And it bodes ill for the conservative sweep of Europe.
Several weeks ago, I had the opportunity to see His Excellency Simeon Djankov, Finance Minister and Deputy Prime Minister of Bulgaria, speak on both
the global economic crisis and Bulgaria. He was a brilliant individual and is among the most-cited economists in the world, who has helped oversee a five-fold decrease of the Bulgarian budget deficit since being in power. One remarkable thing that he pointed out, when explaining the economic crisis, is how very different the crisis was in one particular aspect-- the political aspect. Historically in times of economic crisis, the governments of Europe would elect to power socialists and left-wingers. This time around it was all different; today, 23/27 European Union governments define themselves as center-right or conservative, including every major country except Spain and Greece (both of which are floundering). For the first time in Swedish history, the right-wing government has remained in power through two elections.
This was, argued Djankov, because there had been a change in thinking for Europeans. No longer could free markets, capitalism, and economic liberalism be to blame for financial crises-- this time, nations blamed regulations and governments for the mess, and subsequently were clamoring for more economic freedom to get out of it. He used Bulgaria as an example; today, a record number of people are moving TO Bulgaria for work and citizenship due to the low taxes and great job growth. The debate in that country right now is some radical finance reform-- putting fiscal rules into the Bulgarian constitution that include a cap on expenditures, a cap on deficits, and a 2/3 majority to raise taxes.
While conservatives have thus managed to remain in power despite massive public demonstrations against seemingly-draconian cuts in spending seen throughout the United Kingdom, France, and Italy, issues of personality, corruption, and fear may threaten to topple some of these governments. Italian Premier Silvio Berlusconi narrowly avoided a vote of no confidence at the end of last year; I happened to be in Italy at the time and witnessed how entirely enraptured the country was in the attempt to remove him-- the general consensus was that they did not like his cuts and really did not like him as a person, but understood the necessity of some of his politics. His personal corruption--mafia ties, media control, "bunga bunga" orgy parties, etc--has led to a trial against him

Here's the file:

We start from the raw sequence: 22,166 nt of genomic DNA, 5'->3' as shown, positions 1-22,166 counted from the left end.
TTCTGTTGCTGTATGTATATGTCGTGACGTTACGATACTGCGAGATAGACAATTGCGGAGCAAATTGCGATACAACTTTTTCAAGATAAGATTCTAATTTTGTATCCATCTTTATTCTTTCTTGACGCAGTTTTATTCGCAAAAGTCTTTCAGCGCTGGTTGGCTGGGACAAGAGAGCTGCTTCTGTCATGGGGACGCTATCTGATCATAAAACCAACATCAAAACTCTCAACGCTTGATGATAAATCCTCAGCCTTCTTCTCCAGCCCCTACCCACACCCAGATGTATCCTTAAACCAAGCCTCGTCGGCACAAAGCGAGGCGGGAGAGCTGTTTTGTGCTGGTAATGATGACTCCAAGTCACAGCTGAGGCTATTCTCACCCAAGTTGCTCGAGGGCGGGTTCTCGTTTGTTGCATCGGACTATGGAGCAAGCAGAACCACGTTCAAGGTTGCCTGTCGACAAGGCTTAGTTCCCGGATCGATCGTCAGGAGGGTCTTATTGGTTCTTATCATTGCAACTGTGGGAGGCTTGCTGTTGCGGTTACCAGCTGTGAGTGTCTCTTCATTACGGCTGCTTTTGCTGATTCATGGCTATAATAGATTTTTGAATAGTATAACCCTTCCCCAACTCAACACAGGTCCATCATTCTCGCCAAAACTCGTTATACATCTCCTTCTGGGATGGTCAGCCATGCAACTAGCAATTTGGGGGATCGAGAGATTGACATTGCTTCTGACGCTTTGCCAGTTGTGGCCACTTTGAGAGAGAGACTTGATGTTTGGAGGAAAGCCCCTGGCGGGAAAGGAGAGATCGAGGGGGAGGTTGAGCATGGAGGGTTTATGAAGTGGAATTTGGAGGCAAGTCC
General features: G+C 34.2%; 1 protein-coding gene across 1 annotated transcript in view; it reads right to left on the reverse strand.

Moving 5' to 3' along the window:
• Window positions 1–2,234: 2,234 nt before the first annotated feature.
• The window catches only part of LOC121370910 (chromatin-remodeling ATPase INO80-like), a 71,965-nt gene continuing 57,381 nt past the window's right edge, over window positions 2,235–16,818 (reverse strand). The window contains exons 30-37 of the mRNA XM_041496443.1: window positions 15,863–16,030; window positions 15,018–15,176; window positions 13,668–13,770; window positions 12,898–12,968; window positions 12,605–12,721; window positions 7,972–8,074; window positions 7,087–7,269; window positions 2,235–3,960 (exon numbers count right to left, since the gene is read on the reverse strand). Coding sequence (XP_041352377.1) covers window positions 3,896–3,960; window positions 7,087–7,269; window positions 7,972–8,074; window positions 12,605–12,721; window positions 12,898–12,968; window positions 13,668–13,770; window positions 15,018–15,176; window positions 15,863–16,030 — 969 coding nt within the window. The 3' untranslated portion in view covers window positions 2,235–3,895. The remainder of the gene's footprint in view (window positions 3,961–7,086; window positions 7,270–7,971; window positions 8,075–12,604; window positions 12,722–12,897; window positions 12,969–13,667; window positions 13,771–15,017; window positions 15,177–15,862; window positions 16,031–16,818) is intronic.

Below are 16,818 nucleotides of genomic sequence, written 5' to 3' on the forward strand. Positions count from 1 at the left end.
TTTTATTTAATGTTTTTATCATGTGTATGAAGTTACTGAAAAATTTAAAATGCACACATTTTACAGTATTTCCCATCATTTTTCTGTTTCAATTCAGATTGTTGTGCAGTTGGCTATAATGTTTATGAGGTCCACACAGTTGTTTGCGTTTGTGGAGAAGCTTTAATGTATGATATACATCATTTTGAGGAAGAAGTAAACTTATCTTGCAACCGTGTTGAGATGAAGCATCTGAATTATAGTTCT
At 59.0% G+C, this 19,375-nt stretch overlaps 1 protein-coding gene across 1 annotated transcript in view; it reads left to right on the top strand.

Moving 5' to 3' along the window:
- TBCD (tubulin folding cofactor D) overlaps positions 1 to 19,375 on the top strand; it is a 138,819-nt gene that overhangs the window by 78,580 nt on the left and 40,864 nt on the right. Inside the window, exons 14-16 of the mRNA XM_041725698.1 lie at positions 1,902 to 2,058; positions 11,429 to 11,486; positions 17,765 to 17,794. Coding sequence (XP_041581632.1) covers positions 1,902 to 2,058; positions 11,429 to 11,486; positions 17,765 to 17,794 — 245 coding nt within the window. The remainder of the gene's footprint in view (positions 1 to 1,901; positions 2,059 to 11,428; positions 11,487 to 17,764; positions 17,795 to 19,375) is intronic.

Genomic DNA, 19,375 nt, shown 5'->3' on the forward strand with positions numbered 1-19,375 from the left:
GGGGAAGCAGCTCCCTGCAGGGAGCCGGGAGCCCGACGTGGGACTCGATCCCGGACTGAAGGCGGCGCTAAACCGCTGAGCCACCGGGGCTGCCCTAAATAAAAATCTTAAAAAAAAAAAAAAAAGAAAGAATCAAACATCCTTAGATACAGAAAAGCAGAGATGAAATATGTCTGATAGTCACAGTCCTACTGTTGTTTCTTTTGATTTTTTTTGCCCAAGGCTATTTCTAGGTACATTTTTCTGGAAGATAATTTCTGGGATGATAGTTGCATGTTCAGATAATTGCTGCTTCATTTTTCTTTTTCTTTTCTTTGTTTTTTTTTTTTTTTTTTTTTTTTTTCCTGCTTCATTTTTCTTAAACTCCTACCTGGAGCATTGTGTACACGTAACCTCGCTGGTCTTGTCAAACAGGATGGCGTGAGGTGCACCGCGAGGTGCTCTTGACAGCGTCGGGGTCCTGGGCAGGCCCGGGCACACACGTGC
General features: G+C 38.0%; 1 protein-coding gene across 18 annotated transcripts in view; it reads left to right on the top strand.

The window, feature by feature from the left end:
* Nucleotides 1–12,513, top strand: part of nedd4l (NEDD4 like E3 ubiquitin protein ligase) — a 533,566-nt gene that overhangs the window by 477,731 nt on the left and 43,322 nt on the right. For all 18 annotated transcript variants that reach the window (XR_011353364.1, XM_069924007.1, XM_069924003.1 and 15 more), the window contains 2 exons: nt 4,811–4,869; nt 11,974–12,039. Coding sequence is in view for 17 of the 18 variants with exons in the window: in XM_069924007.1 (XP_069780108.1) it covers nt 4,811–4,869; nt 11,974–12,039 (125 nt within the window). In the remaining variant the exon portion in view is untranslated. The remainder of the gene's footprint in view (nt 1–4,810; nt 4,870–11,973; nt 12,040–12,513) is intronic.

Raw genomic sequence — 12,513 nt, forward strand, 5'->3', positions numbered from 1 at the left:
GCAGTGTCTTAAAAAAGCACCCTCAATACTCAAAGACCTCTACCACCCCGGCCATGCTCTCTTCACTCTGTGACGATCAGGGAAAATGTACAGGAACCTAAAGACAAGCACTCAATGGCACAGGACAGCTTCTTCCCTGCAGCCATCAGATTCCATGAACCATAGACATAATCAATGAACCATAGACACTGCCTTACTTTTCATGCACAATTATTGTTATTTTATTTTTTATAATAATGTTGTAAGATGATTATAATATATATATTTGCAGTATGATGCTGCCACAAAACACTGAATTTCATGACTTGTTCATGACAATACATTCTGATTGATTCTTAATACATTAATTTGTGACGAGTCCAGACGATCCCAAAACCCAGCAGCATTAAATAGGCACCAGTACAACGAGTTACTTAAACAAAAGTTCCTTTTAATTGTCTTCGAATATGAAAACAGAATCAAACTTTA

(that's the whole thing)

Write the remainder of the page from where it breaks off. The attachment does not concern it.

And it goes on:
for allegedly sleeping with an underage prostitute. So far, his strongest defense is that, at his age, it would be impossible for him to sleep with as many women as he is accused of. Combined with his now-awkward friendship with many of the fallen and falling Arab dictators, his grip on power is slipping fast.
Today, German Chancellor Angela Merkel also suffered a serious setback. Her Christian Democrat party lost control of a state government
to the Green Party, giving that party its first governorship in Germany. The Greens campaigned against corruption in her government and, in the wake of the Japanese disaster, against her government's support of nuclear energy. With nuclear power now abandoned
in Germany, it was still not enough for her ruling coalition to maintain power, and bodes as a bad sign for her government's reelection prospects nationally. It is also said that French President Nicholas Sarkozy has been so forceful about Libya in order to bolster his flopping image at home as he prepares for reelection-- government missteps, gaffs, some corruption, and general dissatisfaction with Sarkozy are threatening to topple him as well. Thus while the conservative wave in Europe may maintain its influence in restoring the economies of those states once trapped behind the Iron Curtain, it is increasingly appearing that the personalities of the Western European leaders could return center-left governments to power in the next round of elections despite the fact that their economic policies are what is saving those countries from the brink of bankruptcy.